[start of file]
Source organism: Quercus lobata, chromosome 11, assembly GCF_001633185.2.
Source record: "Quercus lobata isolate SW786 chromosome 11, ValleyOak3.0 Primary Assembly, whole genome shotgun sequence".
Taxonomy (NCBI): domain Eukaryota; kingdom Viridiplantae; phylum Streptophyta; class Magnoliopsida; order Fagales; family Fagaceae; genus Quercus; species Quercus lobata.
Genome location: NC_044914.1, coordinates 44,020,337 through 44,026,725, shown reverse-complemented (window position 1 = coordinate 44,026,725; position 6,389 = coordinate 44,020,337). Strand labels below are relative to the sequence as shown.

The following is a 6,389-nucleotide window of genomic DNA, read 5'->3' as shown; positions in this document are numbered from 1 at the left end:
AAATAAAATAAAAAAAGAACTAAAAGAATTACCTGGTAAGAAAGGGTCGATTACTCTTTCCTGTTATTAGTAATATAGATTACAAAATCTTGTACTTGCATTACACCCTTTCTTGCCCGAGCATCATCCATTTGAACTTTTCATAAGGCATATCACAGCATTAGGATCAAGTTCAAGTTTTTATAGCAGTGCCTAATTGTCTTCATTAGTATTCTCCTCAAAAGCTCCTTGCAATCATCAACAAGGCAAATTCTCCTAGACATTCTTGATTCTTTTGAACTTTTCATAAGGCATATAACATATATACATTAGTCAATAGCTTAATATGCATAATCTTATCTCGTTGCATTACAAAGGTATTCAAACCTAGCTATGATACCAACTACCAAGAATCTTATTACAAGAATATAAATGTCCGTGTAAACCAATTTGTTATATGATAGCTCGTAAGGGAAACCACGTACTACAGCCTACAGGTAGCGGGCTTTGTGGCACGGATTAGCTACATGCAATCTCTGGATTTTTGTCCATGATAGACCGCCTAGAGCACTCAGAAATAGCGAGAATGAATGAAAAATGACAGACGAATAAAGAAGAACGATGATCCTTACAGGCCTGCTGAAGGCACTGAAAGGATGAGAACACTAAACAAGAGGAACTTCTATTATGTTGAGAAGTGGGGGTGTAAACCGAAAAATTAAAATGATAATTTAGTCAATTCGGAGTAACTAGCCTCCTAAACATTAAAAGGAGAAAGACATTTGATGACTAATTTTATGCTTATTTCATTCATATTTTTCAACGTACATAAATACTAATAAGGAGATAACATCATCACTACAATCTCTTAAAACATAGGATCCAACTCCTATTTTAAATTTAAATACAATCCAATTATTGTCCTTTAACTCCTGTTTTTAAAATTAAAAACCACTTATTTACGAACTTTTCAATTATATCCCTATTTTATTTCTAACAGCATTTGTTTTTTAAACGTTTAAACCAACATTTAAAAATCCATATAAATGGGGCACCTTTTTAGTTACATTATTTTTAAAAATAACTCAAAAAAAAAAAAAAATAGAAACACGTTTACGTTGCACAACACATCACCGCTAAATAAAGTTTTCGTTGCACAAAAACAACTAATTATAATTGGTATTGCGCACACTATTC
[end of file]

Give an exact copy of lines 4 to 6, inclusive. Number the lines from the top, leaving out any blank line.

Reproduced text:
Genome location: NC_044914.1, coordinates 44,020,337 through 44,026,725, shown reverse-complemented (window position 1 = coordinate 44,026,725; position 6,389 = coordinate 44,020,337). Strand labels below are relative to the sequence as shown.

The following is a 6,389-nucleotide window of genomic DNA, read 5'->3' as shown; positions in this document are numbered from 1 at the left end:
AAATAAAATAAAAAAAGAACTAAAAGAATTACCTGGTAAGAAAGGGTCGATTACTCTTTCCTGTTATTAGTAATATAGATTACAAAATCTTGTACTTGCATTACACCCTTTCTTGCCCGAGCATCATCCATTTGAACTTTTCATAAGGCATATCACAGCATTAGGATCAAGTTCAAGTTTTTATAGCAGTGCCTAATTGTCTTCATTAGTATTCTCCTCAAAAGCTCCTTGCAATCATCAACAAGGCAAATTCTCCTAGACATTCTTGATTCTTTTGAACTTTTCATAAGGCATATAACATATATACATTAGTCAATAGCTTAATATGCATAATCTTATCTCGTTGCATTACAAAGGTATTCAAACCTAGCTATGATACCAACTACCAAGAATCTTATTACAAGAATATAAATGTCCGTGTAAACCAATTTGTTATATGATAGCTCGTAAGGGAAACCACGTACTACAGCCTACAGGTAGCGGGCTTTGTGGCACGGATTAGCTACATGCAATCTCTGGATTTTTGTCCATGATAGACCGCCTAGAGCACTCAGAAATAGCGAGAATGAATGAAAAATGACAGACGAATAAAGAAGAACGATGATCCTTACAGGCCTGCTGAAGGCACTGAAAGGATGAGAACACTAAACAAGAGGAACTTCTATTATGTTGAGAAGTGGGGGTGTAAACCGAAAAATTAAAATGATAATTTAGTCAATTCGGAGTAACTAGCCTCCTAAACATTAAAAGGAGAAAGACATTTGATGACTAATTTTATGCTTATTTCATTCATATTTTTCAACGTACATAAATACTAATAAGGAGATAACATCATCACTACAATCTCTTAAAACATAGGATCCAACTCCTATTTTAAATTTAAATACAATCCAATTATTGTCCTTTAACTCCTGTTTTTAAAATTAAAAACCACTTATTTACGAACTTTTCAATTATATCCCTATTTTATTTCTAACAGCATTTGTTTTTTAAACGTTTAAACCAACATTTAAAAATCCATATAAATGGGGCACCTTTTTAGTTACATTATTTTTAAAAATAACTCAAAAAAAAAAAAAAATAGAAACACGTTTACGTTGCACAACACATCACCGCTAAATAAAGTTTTCGTTGCACAAAAACAACTAATTATAATTGGTATTGCGCACACTATTC